"You wouldn't — Dawn, you promised you'd go with me," I said with a tinge of panic in my voice. I'd gone with Michelle last year, and we'd had an enjoyable evening of it. This year, following Abigail's trial, I simply wasn't up to facing my fellow business owners without someone at my side to help deflect the inevitable questions.
She stared at me for a long moment, then said, "Alright, I'm bluffing. I'll go. But no more jokes about Buffy's criminal tendencies."
"If she were alive, it would be a problem," I said. "As she isn't, there isn't much either of us can do other than attempt to appeal to her better nature."
"I know. I get it," she said staring down into her plate. She seemed far more upset than the situation warranted, and I wondered if perhaps something else might be going on.
"Hm?" She hadn't looked up. Not a good sign.
"If you'd rather not go with me tomorrow night, you don't have to. I'll understand if you and Brian might have something else you'd rather do," I said somewhat hesitantly. I hoped with all my heart that wasn't the issue — I most decidedly did not want to go to the Hunter's Ball on my own. But if Dawn had other things she might prefer to do, I wasn't going to hold her to this particular commitment.
She mumbled something, and I asked her to repeat herself. She looked up and said, "Brian and I broke up."
"What? When?" She certainly wasn't acting the way she had when she'd broken off with other boys. She seemed almost embarrassed.
"Last Thursday," she answered, looking guilty.
She had every reason to look guilty. She knew full well how hurt I would be that she hadn't told me immediately. It wasn't that I expected to know every single detail of her life, but I had
come to expect to hear about the major events. Breaking off a relationship, even one that was relatively new, definitely fell into that category. Still, she must have had what she thought was a good reason for not saying anything. I took a deep breath and tried not to sound terribly pathetic when I asked, "Why didn't you tell me?"
She rolled her eyes, but I had the impression she was rolling them at herself, not me. "Because I felt like a complete idiot — and you want to hear the whole story, don't you?"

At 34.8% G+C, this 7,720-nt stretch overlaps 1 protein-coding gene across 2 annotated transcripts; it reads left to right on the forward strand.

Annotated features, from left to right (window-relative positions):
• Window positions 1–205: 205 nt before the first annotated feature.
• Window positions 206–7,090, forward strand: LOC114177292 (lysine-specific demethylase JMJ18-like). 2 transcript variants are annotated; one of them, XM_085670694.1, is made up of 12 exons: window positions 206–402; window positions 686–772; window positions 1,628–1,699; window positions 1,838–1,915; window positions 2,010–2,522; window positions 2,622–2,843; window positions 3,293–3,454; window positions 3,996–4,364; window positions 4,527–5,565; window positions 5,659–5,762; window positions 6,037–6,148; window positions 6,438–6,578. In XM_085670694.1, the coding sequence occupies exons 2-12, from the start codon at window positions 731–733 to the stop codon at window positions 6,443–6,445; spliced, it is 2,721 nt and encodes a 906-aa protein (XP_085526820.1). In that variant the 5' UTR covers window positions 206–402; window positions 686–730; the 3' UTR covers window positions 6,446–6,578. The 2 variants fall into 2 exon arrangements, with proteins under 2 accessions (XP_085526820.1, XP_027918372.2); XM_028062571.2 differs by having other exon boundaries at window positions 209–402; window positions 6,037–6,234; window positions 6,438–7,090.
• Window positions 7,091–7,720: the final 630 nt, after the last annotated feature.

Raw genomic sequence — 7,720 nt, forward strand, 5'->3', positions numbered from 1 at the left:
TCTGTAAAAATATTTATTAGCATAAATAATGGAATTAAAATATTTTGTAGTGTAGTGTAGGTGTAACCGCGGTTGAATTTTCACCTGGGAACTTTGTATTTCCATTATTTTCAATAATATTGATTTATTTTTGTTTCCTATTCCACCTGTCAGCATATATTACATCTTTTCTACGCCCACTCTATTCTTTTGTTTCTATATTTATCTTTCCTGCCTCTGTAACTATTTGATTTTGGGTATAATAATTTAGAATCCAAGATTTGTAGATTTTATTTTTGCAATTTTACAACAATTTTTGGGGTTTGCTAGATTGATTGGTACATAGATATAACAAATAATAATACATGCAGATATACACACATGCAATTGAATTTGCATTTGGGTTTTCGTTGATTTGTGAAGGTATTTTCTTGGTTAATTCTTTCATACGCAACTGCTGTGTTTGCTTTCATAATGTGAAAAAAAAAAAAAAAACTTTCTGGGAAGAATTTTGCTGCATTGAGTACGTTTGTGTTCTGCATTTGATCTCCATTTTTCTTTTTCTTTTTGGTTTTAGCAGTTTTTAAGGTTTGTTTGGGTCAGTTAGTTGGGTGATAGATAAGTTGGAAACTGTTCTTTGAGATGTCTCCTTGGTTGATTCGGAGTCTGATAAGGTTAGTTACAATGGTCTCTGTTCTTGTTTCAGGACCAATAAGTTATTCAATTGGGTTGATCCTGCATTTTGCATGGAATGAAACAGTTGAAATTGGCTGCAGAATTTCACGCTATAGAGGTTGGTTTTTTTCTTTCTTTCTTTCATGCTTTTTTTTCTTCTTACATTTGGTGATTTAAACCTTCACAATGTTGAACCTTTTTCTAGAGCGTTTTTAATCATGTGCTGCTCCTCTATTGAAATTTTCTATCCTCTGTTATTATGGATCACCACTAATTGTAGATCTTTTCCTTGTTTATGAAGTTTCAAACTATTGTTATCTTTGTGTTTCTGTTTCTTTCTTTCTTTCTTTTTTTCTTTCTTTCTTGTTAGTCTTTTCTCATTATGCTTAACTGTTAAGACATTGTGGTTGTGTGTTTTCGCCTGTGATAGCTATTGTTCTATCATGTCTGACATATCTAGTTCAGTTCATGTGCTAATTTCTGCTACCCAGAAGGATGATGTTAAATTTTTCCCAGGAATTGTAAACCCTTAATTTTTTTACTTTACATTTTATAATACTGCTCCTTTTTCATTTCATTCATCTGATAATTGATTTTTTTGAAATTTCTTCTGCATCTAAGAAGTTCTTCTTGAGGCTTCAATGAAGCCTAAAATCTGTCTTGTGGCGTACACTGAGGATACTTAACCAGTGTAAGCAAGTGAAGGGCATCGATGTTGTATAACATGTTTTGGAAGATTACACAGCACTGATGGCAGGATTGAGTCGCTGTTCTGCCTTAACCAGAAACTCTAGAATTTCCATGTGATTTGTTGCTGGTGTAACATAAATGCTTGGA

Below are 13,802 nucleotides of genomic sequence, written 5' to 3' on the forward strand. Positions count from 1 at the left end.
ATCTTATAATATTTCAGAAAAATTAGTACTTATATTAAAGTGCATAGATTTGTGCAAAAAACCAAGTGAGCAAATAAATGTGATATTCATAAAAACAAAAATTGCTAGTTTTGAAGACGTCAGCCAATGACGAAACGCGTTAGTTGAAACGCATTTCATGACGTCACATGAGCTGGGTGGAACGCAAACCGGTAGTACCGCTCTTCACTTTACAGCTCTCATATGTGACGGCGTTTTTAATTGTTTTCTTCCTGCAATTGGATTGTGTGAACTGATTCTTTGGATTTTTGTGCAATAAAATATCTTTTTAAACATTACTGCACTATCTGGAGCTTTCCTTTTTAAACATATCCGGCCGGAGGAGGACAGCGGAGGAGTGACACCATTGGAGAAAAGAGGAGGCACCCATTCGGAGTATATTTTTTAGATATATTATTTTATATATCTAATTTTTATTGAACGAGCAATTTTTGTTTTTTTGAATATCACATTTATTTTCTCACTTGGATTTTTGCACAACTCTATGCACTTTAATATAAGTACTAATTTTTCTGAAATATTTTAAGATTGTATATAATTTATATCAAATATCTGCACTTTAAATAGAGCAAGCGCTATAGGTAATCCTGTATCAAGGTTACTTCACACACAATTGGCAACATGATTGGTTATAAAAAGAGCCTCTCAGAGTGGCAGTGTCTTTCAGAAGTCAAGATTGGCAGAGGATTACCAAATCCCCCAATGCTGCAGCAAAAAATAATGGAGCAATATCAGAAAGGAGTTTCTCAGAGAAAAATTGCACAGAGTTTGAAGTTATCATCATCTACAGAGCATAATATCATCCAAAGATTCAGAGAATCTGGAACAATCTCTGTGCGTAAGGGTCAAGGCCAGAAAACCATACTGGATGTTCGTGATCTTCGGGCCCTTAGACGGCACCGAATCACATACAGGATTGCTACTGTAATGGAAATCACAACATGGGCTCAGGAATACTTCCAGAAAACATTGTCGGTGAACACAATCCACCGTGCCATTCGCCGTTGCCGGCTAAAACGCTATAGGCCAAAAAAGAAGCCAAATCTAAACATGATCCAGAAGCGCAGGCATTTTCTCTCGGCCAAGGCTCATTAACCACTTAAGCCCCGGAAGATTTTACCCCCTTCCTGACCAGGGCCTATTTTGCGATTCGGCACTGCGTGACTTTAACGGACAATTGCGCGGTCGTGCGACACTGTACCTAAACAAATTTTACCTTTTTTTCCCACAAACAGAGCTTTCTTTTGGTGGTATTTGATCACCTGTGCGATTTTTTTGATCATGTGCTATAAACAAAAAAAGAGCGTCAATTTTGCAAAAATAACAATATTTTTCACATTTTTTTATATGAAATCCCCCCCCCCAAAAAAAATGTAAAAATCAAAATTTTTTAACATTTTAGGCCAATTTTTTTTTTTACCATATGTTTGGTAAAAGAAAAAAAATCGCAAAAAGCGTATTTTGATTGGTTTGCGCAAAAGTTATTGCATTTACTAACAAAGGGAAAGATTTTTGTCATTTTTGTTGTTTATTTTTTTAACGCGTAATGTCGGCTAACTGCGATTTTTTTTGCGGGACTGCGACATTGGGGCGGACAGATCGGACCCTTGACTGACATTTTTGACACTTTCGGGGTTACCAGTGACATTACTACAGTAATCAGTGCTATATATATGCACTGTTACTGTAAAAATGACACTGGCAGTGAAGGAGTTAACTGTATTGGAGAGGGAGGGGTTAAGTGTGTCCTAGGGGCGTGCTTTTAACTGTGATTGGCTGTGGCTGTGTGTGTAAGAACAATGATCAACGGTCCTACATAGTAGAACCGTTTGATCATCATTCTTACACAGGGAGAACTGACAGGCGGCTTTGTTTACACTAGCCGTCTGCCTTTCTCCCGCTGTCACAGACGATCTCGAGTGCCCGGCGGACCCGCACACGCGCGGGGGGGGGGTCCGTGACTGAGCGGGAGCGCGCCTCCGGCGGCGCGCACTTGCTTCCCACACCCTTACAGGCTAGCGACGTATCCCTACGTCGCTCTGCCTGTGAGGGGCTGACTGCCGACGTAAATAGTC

"Only if you —" I couldn't choke out the lie. "Actually, yes, I want to hear the whole story."
"I'll tell you, but you have to swear on your honor that you won't hex him or call up a vengeance demon to do it for you," she said, staring me straight in the eye to let me know she was serious.
"I have no idea how to call up a vengeance demon, and even if I did, it would be useless, because I would want to handle it on my own," I said. I was already building up a good head of anger, given the fact that she'd felt the need to extract such a promise from me.
"Promise," she said. She wasn't allowing me to distract her, which wasn't a good sign.
I sighed to make sure she knew I felt greatly put upon, then scowled as I said, "I promise. Now what happened?"
"This is so stupid," she said, looking down again.
"Did he do
"No! Nothing like that. Chill, Dad. It's just — he had me fooled. He had both of us fooled, I guess." She was playing with her food, and I could see a faint blush rising on her cheeks.
"How do you mean, fooled?" I was getting more than a little concerned by now. Dawn had far too much confidence in herself to be stalling to this extent. The fact that she was evading the issue meant that Brian had somehow shaken that confidence, and I wanted very much to shake him. Unfortunately, she had already made me promise to do nothing to him.
"He tried to get me to go to that big tent revival tomorrow," she said as her blush deepened.
"A tent revival? Perhaps for a class project?" Foolish of me to hope there was a reasonable explanation, I know, but I was confused, and Dawn was being miserly with the details.
"No," she said on a deep sigh. "Not for school. For me. He wanted me to be 'saved'."
That made me blink. In fact, I blinked several times before saying, "But he knows we're Wiccan. We talked about it at dinner, and he said he had no problem dating outside his faith." I felt a bit stupid saying it, but I was having a hard time understanding how he could have imagined that Dawn would agree to going to a revival for any reason other than academic.
"He lied. He lied about it not being a problem, and he lied about why he wanted to date me," she said. Lord, but she sounded so sad and disgusted I was ready to break my word and go after him that moment. "He told me he wanted to save my soul — that it was part of some project his youth minister dreamed up."
"And to do that, he lied
," I said in an effort to ensure that I heard her correctly.
"Yeah. Apparently, it's okay to lie if you're trying to save someone from eternal damnation. At least, that's what his youth minister told him." I had promised to do nothing to Brian, but perhaps the youth minister might get a visit.
"And he thought you would actually —" I broke off when tears welling up in her eyes. I stood, then tugged on her arm until she, too, was standing. I pulled her in close, and with that, she was finally able to let loose a storm of weeping.